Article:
GM Has Oopsie, Releases Production Volt Images Early

By Chris Haak


Today, GM accidentally posted several high resolution photos of the exterior of the forthcoming (early in the next decade, two years from today) Chevrolet Volt electric vehicle. Sharp-eyed Marty Padgett of The Car Connection spotted the images on a media information website, and apparently there was no embargo restriction on them. The production Volt was supposed to make its debut next week to GM employees and select journalists (none from Autosavant, unfortunately), so GM subsequently pulled the photos down from the website. However, because there was no embargo, scores of other media outlets have reproduced the photos without consequence from GM.

The only problems with the photos is that there are none with the car alone (every one released has a GM executive posing with the car) and there are none of the car’s interior. While the production Volt retains the same color and many of the same styling cues of the concept car, production and aerodynamic realities forced GM to tone down the January 2007 concept car’s design significantly. The hints that point at the Volt concept are all there – black trim beneath the windows to mimic the extended windows of the Volt concept, a fender vent that connects to the leading edge of the front doors, etc. – but the production car bears very little resemblance to the concept.

And you know what? That’s actually OK. I’ve never been a huge fan of the design of the Volt concept, believing that it was too squared-off and had proportions closer to those of a muscle car (long hood, short deck) than of a gas-sipping high-tech vehicle. GM had previously released a Volt teaser image that showed the production car’s front end, which features a “fake” grille that likely remains closed except when the internal combustion engine is running to improve aerodynamics. The production Volt also has a much higher cowl than the concept does, and features a far more conventional profile than did the concept; aside from the black paint beneath the side windows, the greenhouse could easily be on any number of generic four-door sedans.

For those not paying attention to all of the hype and coverage that the Volt has received since January 2007, the car is going to be sold as an electric vehicle (and is supposed to be able to travel up to 40 miles on batteries alone with no need for its internal combustion engine to start). Once the ICE starts, that engine will simply recharge the batteries that power the car. GM has said that Volt production will begin around November 2010, so that’s more than two years from the date they showed the “production” Volt to the world for the first time (which, allegedly, was accidental). The car was originally supposed to be priced below $30,000, but GM Vice Chairman Bob Lutz has said that he expects it to be closer to $40,000 – if not more – at this point, unless GM can convince the government to hand out generous tax credits to buyers to help reduce the cost. Initial production will be in fairly limited numbers, but GM hopes to scale up production of the so-called E-Flex architecture underpinning the Volt with derivatives in Opels, Saturns, and possibly Cadillacs in coming years to reduce its CAFE/CO2 footprint.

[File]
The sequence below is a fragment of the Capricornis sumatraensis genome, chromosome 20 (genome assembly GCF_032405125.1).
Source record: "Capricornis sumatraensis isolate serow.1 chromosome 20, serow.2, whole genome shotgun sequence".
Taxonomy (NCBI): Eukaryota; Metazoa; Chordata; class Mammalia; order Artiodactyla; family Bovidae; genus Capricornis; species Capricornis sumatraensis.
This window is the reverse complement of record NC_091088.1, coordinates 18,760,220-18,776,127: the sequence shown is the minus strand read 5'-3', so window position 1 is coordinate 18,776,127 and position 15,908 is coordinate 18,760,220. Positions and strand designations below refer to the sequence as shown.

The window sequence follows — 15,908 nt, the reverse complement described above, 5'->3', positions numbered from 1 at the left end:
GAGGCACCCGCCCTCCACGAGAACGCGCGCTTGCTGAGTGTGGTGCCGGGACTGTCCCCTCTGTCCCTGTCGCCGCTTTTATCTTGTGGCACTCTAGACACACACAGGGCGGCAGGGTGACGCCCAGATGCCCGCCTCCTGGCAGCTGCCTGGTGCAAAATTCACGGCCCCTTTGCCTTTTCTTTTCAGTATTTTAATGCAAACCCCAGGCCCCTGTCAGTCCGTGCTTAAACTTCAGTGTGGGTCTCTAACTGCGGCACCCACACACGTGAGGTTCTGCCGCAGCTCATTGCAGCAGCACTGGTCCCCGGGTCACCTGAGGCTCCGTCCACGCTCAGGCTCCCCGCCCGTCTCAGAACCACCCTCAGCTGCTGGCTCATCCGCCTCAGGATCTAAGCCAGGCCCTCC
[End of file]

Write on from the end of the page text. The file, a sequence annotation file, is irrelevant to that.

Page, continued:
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Author: Chris Haak

Chris is Autosavant's Managing Editor. He has a lifelong love of everything automotive, having grown up as the son of a car dealer. A married father of two sons, Chris is also in the process of indoctrinating them into the world of cars and trucks.

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  1. I woder who the executive is in the photo.

  2. The executive pictured is Frank Weber, Global Vehicle Line Executive for the Chevrolet Volt.

    I didn’t choose the photo of him for any particular reason other than that I thought it gave a clearer picture of the car than the other ones did. Every picture of the production Volt in the batch caught by TCC had an executive posing with the car, unfortunately.

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